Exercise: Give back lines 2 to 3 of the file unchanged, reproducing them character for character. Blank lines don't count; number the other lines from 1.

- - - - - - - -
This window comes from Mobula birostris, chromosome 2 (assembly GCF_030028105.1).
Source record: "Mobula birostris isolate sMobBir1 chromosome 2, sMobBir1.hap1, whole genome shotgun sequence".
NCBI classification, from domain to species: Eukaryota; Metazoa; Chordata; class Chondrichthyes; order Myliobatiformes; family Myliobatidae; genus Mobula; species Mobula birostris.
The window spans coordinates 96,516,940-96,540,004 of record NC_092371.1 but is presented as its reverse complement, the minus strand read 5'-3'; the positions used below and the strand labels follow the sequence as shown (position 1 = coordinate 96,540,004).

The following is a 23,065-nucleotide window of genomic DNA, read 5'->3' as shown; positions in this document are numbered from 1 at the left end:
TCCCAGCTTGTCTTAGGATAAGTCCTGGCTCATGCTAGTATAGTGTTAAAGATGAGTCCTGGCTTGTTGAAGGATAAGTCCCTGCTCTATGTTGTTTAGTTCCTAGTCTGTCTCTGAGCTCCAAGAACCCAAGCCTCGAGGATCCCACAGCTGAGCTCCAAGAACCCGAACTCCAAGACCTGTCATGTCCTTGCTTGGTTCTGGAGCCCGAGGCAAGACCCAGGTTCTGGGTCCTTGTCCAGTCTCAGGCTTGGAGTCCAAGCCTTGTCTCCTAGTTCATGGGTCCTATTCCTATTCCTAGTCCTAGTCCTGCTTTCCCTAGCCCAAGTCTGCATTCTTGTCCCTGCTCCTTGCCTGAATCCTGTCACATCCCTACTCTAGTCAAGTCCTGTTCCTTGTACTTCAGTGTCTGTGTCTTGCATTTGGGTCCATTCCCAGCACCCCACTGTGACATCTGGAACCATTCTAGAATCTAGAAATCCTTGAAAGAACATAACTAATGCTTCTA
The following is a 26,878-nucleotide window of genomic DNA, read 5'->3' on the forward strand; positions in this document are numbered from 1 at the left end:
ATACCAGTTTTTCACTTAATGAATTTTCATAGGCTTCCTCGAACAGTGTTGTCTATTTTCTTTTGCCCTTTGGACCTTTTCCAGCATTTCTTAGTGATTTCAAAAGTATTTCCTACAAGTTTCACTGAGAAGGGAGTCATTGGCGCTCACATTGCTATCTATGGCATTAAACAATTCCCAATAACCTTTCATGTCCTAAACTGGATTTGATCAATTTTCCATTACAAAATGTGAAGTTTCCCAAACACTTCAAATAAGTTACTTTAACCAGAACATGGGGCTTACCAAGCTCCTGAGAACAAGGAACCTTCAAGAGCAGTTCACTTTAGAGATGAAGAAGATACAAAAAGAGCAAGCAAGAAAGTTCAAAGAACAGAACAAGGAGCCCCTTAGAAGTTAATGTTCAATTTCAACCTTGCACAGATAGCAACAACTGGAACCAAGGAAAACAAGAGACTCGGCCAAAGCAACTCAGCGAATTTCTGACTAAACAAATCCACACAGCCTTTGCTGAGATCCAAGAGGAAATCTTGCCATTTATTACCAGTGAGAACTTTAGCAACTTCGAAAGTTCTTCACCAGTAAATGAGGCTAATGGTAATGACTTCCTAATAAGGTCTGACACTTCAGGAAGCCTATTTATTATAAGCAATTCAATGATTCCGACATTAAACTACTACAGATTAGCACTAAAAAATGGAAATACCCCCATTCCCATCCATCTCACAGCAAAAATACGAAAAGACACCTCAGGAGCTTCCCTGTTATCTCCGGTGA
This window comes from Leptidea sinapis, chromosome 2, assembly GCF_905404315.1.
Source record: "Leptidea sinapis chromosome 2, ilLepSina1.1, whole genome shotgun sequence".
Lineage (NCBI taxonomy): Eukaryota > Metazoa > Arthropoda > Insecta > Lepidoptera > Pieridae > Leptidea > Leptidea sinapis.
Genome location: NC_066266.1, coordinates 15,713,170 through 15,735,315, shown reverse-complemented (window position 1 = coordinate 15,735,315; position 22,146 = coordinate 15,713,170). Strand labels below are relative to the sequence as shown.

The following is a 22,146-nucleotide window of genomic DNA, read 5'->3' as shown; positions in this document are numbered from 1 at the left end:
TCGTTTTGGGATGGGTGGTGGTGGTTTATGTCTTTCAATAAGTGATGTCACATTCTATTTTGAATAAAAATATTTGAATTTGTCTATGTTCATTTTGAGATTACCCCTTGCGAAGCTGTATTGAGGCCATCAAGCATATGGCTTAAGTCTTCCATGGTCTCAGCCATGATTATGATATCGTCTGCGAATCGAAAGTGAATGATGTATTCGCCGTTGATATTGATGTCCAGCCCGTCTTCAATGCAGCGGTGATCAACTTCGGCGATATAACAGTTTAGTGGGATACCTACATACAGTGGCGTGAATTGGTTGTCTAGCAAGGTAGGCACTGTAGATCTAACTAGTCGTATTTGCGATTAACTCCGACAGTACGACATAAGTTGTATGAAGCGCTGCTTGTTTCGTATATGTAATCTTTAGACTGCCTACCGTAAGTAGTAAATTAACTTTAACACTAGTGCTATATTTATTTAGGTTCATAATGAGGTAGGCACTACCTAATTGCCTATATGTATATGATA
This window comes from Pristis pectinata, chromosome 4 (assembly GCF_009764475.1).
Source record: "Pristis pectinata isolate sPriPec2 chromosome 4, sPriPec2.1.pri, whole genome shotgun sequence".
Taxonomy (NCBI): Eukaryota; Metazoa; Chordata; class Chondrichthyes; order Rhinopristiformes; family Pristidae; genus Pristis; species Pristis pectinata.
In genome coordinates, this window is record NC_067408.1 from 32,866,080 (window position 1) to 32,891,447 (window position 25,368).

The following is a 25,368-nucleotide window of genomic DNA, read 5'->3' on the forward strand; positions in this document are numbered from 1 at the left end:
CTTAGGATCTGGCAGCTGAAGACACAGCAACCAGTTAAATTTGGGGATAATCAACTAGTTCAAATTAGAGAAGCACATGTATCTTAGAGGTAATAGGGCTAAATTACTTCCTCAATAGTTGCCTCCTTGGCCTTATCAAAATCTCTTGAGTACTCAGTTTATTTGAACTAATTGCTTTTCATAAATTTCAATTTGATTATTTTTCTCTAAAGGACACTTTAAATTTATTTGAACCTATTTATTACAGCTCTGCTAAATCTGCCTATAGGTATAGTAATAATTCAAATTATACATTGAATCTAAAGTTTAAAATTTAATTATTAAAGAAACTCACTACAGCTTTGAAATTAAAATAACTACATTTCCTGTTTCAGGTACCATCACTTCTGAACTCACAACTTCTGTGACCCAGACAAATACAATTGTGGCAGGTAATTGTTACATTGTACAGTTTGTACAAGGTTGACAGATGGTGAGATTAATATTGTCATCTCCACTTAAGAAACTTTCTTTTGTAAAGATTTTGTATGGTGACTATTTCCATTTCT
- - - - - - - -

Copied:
Source record: "Mobula birostris isolate sMobBir1 chromosome 2, sMobBir1.hap1, whole genome shotgun sequence".
NCBI classification, from domain to species: Eukaryota; Metazoa; Chordata; class Chondrichthyes; order Myliobatiformes; family Myliobatidae; genus Mobula; species Mobula birostris.